A hashtag surfaced on the Internet early this week -- and it has started a timely conversation, regarding how we consume media in the 21st century.
#FreeYourTV started trending and picking up traffic on Twitter August 13.
Though it sounds like a silly phrase, the hashtag actually revolves around a pretty serious topic -- is it better to use cable, or cut the cord and turn to over-the-top (OTT) streaming services?
Hundreds of people chimed in Tuesday online, and many voiced a similar opinion -- cable is simply too expensive, and streaming services may cut down on time spent watching unwanted commercials.
While a handful of users said they preferred the traditional method, the majority of tweets supported #FreeYourTV, some pointing to a more diverse range of options on streaming sites and the fact that having both Internet and cable can be pretty expensive.
RELATED: 5 hidden costs in your cable bill
Twitter is obviously a platform for the people -- but what does the actual data say about where Americans are consuming the media, like T.V. shows and programs, they swear they can't live without?
A Forbes Magazine article from April, titled "How Much Streaming Can We Take? New Data Sheds Light On The OTT Revolution", delves into this debate from a numbers-standpoint.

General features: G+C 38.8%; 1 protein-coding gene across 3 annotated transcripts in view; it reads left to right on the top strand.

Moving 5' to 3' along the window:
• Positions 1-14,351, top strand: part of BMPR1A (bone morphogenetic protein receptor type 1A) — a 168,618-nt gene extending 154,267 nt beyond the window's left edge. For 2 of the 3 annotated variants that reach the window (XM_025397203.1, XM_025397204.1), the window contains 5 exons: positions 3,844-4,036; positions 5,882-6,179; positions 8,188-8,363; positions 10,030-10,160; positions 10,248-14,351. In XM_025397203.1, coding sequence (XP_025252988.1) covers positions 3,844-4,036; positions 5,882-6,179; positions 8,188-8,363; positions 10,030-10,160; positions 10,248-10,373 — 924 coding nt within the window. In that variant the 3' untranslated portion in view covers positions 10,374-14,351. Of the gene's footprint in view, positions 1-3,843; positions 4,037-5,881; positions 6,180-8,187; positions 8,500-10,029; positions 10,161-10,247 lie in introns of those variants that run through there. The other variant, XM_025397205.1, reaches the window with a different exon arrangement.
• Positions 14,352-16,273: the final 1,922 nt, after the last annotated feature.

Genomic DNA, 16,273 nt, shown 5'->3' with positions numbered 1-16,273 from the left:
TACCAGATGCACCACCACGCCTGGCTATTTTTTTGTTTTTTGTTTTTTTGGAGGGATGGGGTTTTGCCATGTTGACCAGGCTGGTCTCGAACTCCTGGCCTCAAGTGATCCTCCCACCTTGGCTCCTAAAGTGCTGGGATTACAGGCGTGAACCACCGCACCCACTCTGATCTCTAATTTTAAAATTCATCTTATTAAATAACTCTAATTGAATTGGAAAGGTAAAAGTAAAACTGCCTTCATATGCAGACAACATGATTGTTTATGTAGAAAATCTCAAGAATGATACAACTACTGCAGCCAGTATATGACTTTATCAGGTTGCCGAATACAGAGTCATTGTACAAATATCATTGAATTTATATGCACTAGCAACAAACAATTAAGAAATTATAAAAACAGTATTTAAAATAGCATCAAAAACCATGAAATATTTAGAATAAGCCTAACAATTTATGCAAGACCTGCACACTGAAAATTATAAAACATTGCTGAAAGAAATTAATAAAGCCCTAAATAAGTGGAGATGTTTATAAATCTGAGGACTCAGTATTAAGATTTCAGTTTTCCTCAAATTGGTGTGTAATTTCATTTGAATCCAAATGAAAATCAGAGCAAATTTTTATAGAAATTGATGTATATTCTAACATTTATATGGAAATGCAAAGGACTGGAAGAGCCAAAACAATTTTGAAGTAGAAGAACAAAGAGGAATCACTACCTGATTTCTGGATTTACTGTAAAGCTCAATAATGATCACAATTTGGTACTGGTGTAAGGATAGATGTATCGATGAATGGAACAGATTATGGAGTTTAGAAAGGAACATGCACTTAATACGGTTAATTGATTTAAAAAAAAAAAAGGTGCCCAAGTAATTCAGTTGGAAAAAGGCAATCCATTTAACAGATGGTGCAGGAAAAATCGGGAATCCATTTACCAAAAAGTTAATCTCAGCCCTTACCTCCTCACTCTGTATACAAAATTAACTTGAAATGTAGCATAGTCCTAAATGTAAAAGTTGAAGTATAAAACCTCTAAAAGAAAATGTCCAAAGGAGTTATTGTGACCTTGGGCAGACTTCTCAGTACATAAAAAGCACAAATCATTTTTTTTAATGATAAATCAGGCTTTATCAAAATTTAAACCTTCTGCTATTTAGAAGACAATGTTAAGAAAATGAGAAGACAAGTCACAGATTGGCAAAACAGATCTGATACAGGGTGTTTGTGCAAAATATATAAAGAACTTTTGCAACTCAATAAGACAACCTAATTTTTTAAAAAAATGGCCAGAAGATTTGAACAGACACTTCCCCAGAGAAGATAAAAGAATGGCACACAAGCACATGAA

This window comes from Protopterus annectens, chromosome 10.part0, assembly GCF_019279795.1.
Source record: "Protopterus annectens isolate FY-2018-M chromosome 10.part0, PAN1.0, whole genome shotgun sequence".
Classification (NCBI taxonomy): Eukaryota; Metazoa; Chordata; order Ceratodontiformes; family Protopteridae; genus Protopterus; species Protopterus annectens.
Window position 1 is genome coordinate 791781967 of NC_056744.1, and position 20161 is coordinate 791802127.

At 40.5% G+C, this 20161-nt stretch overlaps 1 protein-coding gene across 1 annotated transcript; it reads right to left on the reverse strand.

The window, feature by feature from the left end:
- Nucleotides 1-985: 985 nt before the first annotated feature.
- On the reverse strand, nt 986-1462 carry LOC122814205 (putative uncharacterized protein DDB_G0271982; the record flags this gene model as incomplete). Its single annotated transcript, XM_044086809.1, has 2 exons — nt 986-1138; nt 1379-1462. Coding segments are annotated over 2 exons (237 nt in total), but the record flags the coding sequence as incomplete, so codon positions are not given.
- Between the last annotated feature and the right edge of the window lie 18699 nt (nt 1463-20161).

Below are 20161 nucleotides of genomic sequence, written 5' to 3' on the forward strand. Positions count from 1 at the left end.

The piece cites a study done by OpenX in collaboration with The Harris Poll, published on April 10. The survey was conducted between February and March 2018 among 2,000 self-identified OTT users across all generations and income and household statuses.
According to the data, 65 percent of people ages 18-34 use OTT services. Even among people ages 55 and up, nearly one-third of the demographic uses these services.
For people who 'cut the cord', so to speak, 52 percent said they don't miss anything about cable or satellite T.V., and 56 percent said they don't think cable is necessary any longer with services like Netflix and Hulu.
The study says millennials watch twice as much OTT content than live T.V.
Also among millennials, the use of those OTT services are "overwhelmingly mobile", according to the study, at 7.2 hours a day spent watching video on their smartphones.
So, what does this mean for the future of cable? Forbes reports that fewer than 40 percent of millenial OTT users actually plan on keeping their cable packages.
But for industries, like news, that once used to rely on broadcast, not to worry -- there are other ways to communicate messages with viewers, whether or not it's still through the cable box or satellite dish.
For example, you don't have to be wired up to watch NEWS CENTER Maine! You can find us on a number of platforms, including OTT services like Roku and Hulu.